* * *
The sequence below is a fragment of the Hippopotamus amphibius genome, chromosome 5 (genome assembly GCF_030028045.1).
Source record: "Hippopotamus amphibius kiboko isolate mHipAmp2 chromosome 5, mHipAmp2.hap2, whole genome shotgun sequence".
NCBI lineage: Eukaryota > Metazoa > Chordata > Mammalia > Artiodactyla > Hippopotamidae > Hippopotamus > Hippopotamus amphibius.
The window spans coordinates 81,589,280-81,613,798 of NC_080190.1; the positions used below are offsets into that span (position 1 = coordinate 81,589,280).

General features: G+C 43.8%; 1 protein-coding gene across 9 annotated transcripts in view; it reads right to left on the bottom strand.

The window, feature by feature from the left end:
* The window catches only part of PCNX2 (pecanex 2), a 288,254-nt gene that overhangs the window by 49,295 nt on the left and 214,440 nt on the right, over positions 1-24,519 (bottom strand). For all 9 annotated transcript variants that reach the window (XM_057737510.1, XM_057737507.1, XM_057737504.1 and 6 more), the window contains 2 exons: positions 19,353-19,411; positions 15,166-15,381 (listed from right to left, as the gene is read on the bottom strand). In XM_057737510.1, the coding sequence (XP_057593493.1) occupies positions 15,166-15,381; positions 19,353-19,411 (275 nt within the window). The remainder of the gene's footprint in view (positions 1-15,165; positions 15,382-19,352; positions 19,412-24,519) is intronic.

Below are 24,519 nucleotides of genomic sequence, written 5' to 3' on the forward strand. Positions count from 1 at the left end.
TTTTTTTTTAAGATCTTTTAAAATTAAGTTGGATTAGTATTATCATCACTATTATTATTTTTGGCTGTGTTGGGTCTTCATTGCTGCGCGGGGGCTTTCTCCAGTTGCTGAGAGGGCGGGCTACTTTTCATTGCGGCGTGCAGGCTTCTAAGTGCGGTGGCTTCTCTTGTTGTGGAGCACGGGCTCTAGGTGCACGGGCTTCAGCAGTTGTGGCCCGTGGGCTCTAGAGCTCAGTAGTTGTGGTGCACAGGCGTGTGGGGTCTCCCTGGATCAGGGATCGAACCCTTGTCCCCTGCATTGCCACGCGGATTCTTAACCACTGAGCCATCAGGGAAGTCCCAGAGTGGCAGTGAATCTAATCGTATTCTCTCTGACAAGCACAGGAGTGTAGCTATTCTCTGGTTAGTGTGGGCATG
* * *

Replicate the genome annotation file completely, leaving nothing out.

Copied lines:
The sequence below is a fragment of the Hippopotamus amphibius genome, chromosome 5 (genome assembly GCF_030028045.1).
Source record: "Hippopotamus amphibius kiboko isolate mHipAmp2 chromosome 5, mHipAmp2.hap2, whole genome shotgun sequence".
NCBI lineage: Eukaryota > Metazoa > Chordata > Mammalia > Artiodactyla > Hippopotamidae > Hippopotamus > Hippopotamus amphibius.
The window spans coordinates 81,589,280-81,613,798 of NC_080190.1; the positions used below are offsets into that span (position 1 = coordinate 81,589,280).

General features: G+C 43.8%; 1 protein-coding gene across 9 annotated transcripts in view; it reads right to left on the bottom strand.

The window, feature by feature from the left end:
* The window catches only part of PCNX2 (pecanex 2), a 288,254-nt gene that overhangs the window by 49,295 nt on the left and 214,440 nt on the right, over positions 1-24,519 (bottom strand). For all 9 annotated transcript variants that reach the window (XM_057737510.1, XM_057737507.1, XM_057737504.1 and 6 more), the window contains 2 exons: positions 19,353-19,411; positions 15,166-15,381 (listed from right to left, as the gene is read on the bottom strand). In XM_057737510.1, the coding sequence (XP_057593493.1) occupies positions 15,166-15,381; positions 19,353-19,411 (275 nt within the window). The remainder of the gene's footprint in view (positions 1-15,165; positions 15,382-19,352; positions 19,412-24,519) is intronic.

Below are 24,519 nucleotides of genomic sequence, written 5' to 3' on the forward strand. Positions count from 1 at the left end.
TTTTTTTTTAAGATCTTTTAAAATTAAGTTGGATTAGTATTATCATCACTATTATTATTTTTGGCTGTGTTGGGTCTTCATTGCTGCGCGGGGGCTTTCTCCAGTTGCTGAGAGGGCGGGCTACTTTTCATTGCGGCGTGCAGGCTTCTAAGTGCGGTGGCTTCTCTTGTTGTGGAGCACGGGCTCTAGGTGCACGGGCTTCAGCAGTTGTGGCCCGTGGGCTCTAGAGCTCAGTAGTTGTGGTGCACAGGCGTGTGGGGTCTCCCTGGATCAGGGATCGAACCCTTGTCCCCTGCATTGCCACGCGGATTCTTAACCACTGAGCCATCAGGGAAGTCCCAGAGTGGCAGTGAATCTAATCGTATTCTCTCTGACAAGCACAGGAGTGTAGCTATTCTCTGGTTAGTGTGGGCATG